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photo by lara_zanarini via iStock
What is the best focal length for wildlife photography? Obviously, there will be as many answers for this question as there are as many photographers that you ask.
The best lenses for wildlife photography will depend on your camera format, the type of wildlife you’re photographing, and your personal style. Regardless of these variables, wildlife photography lenses tend to have a few things in common.
Here is a very short list of wildlife photography gear I like to use and three of my personal favorite contenders for best focal length for wildlife photography.
Fast Medium Telephoto Zoom
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Among the most versatile of all lenses is a fast medium telephoto zoom lens. For Full Frame 35mm camera format, a 70-200mm f/2.8 lens is hard to beat.
If you're shooting APS-C format, this lens is also a great choice. The crop factor will yield an equivalent Full Frame format apparent focal length range of 105-300mm which is very useful for wildlife photography.
Medium telephoto is a versatile choice and is able to capture wildlife at a moderate distance with its 4X magnification over normal lenses, 6X if shooting APS-C format. While 200mm is fairly good for magnification and extremely easy to use, it isn’t really very powerful for the National Geographic style of wildlife images many of us aspire after.
That fast maximum aperture is what really opens up the usefulness of this style of lens. Wildlife photography tips tell us how important it is to have a fast enough shutter speed to handle the movement of the subjects and to counteract any camera movement.
A nice wide aperture like this also allows for selective focus techniques that help isolate the subject from the background or surroundings.
The medium telephoto focal length range is one of my options for best focal length for wildlife photography in the tamer wildlife settings of our own backyards such as local parks, the municipal zoo, wooded areas, and even our literal backyard. It has reach and a fast aperture meaning we can usually hand hold the lens for these nearby excursions.
Fast Long Telephoto Prime
photo by Dennis Stogsdill via iStock
Way back when I first started in serious photography, the lens I and all of my photographer friends drooled after was the 300mm f/2.8 prime focal length telephoto lens.
The prime focal length allowed for a relatively compact size for a fast, long telephoto and was also a sharper lens than many of the long zooms of that time period. I’m not that old, but lens options have improved so much over the past 20 to 30 years.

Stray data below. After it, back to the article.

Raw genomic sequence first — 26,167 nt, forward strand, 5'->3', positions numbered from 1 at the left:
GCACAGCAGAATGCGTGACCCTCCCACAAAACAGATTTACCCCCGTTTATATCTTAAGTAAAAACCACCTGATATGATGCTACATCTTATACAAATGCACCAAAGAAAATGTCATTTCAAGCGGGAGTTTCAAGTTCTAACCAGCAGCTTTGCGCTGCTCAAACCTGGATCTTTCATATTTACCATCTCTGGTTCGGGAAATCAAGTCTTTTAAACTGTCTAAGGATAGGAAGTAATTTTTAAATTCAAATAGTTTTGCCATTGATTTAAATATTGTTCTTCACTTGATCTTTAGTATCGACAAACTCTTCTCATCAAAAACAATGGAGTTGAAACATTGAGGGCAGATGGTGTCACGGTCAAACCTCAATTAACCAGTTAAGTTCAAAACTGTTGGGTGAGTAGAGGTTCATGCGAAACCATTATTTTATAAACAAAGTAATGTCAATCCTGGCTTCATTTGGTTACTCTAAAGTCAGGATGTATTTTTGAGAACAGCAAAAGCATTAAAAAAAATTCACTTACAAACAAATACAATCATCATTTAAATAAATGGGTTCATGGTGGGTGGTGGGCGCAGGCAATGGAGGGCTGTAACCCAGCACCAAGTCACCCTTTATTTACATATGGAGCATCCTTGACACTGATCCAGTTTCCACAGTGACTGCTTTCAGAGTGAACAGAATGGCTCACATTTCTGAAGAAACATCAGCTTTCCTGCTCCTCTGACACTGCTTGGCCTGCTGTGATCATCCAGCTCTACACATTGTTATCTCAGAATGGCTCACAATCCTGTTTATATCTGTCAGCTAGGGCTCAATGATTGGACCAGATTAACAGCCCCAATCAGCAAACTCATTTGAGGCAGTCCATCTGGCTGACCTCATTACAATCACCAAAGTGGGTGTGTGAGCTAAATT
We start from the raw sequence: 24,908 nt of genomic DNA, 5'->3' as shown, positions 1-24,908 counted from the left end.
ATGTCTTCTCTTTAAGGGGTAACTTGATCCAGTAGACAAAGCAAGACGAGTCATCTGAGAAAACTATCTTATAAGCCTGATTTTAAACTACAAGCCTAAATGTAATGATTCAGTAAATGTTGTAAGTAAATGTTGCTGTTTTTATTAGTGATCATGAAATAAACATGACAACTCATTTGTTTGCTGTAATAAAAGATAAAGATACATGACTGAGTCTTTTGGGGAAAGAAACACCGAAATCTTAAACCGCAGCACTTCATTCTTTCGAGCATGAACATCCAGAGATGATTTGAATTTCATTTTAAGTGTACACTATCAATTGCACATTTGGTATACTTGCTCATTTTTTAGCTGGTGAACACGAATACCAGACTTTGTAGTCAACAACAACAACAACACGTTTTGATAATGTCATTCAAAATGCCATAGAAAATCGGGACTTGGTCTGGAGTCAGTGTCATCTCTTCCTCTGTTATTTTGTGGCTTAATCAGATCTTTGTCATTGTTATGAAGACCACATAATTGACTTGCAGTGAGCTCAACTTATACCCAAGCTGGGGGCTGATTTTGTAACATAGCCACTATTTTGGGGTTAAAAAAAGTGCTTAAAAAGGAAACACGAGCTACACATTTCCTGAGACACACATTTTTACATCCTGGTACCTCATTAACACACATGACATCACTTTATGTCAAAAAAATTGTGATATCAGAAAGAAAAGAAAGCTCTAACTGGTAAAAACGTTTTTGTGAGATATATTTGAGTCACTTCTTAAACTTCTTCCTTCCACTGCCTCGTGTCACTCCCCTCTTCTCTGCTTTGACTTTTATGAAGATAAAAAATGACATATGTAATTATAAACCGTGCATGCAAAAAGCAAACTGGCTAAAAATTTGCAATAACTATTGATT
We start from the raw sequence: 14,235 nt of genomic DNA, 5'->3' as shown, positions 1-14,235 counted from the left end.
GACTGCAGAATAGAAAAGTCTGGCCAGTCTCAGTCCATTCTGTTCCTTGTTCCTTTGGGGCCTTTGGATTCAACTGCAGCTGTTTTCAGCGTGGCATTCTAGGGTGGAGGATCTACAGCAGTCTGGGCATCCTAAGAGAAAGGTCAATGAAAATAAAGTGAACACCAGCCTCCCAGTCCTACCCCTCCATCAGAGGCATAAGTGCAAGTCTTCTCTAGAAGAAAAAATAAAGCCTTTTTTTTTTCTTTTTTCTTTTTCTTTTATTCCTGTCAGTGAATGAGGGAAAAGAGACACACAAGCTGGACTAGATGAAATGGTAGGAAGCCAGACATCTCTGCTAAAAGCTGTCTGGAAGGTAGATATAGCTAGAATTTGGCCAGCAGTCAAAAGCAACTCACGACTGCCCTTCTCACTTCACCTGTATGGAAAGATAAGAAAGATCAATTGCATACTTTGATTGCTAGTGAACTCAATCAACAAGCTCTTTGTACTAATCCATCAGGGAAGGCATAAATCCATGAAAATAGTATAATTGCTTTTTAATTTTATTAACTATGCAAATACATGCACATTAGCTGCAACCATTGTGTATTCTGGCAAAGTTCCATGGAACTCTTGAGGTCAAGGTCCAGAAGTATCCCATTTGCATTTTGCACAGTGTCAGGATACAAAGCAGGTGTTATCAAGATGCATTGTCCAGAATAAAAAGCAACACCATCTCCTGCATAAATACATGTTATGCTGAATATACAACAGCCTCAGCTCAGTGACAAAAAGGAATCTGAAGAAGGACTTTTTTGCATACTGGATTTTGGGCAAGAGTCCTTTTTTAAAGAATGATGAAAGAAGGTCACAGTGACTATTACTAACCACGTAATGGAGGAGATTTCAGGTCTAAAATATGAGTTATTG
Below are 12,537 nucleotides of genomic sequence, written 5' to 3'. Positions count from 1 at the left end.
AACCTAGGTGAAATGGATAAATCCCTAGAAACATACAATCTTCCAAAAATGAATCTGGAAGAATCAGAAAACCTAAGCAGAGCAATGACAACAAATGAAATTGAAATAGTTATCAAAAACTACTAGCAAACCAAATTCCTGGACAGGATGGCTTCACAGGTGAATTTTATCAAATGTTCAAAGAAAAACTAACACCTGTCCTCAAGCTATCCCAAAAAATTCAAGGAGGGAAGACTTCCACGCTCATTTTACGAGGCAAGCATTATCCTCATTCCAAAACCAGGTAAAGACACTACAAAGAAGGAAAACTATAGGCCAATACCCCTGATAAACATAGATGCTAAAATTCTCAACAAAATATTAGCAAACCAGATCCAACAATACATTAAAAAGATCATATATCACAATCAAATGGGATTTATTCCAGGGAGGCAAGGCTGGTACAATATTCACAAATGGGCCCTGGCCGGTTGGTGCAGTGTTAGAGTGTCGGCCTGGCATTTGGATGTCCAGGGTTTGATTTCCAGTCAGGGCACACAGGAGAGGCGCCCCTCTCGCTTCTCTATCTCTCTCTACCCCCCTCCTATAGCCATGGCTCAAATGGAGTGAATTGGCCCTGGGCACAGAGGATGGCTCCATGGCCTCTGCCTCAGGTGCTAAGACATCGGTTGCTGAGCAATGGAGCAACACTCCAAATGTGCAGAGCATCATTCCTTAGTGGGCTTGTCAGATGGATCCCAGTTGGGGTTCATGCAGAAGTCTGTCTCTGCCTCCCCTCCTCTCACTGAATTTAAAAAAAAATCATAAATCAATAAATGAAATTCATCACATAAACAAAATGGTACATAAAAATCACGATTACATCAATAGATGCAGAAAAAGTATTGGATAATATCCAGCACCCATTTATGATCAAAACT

With today’s zoom lenses offering better and better performance with each new crop released, a 300mm f/2.8 lens may seem a little tame nowadays. Wildlife, tame, get it? Sorry, I’ve been seeing puns everywhere this week.
But other focal lengths and lens speeds are more affordable now. Many manufacturers have a 500mm f/4.0 lens at a price that while high, isn’t out of reach like exotic lenses were a few years ago.
500mm is a great focal length for wildlife photography lenses since it gives us 10X over magnification over the Nifty Fifty normal lens, even more magnification if using one on an APS-C format camera, the crop factor yields an equivalency of 750mm focal length.
Crop factor is a great benefit for wildlife photography, as it provides wildlife photographers with a fantastic reach from telephoto lenses. Since there are so many amazing cameras in APS-C format with professional ruggedness, high quality, and even weather sealing, they have became a a favorite of many wildlife photographers.
Ultra-Long Third-Party Zoom
photo by Sjo via iStock
Many of the lens choices for my first two recommendations are camera manufacturer brands, though there are some great choices for those lenses from high quality third-party lens manufacturers.
A lens type that I have to like as a nice recommendation for best focal length for wildlife photography is the ultra-long zoom telephoto lenses from several of the better third-party manufacturers.
Two makers have lenses in a focal length range of 150-600mm, with a maximum aperture that isn’t too shabby, variable from f/5 at 150mm to f/6.3 at the 600mm end. Used on an APS-C format camera, the apparent focal length based on crop factor (compared to 35mm Full Frame) is 225mm to a whopping 900mm, or 18X magnification over 50mm.
That’s some serious lens firepower for wildlife photography gear. The major issue with this style of lens is size and weight. Tripod or monopod use is very recommended.
photo by WendellandCarolyn via iStock
Another of the important wildlife photography tips is to grab a gimbal tripod head. We talk alot about gimbals in our videography articles, using them as stabilization for video movement.
That’s not the gimbal we're talking about for capturing still images of wildlife. A tripod head gimbal is a mount that lets you rapidly reposition the camera and lens to follow the subject while still giving a stable platform for shooting.
As you can see, choosing the best focal length for wildlife photography is not a cut and dried job. There are a lot of excellent choices available, even the option of using a pro or prosume level APS-C camera opens up our available lens preferences.
Most likely, like me and thousands of other serious wildlife photographers, you’ll end up with more than one of these wildlife photography lenses.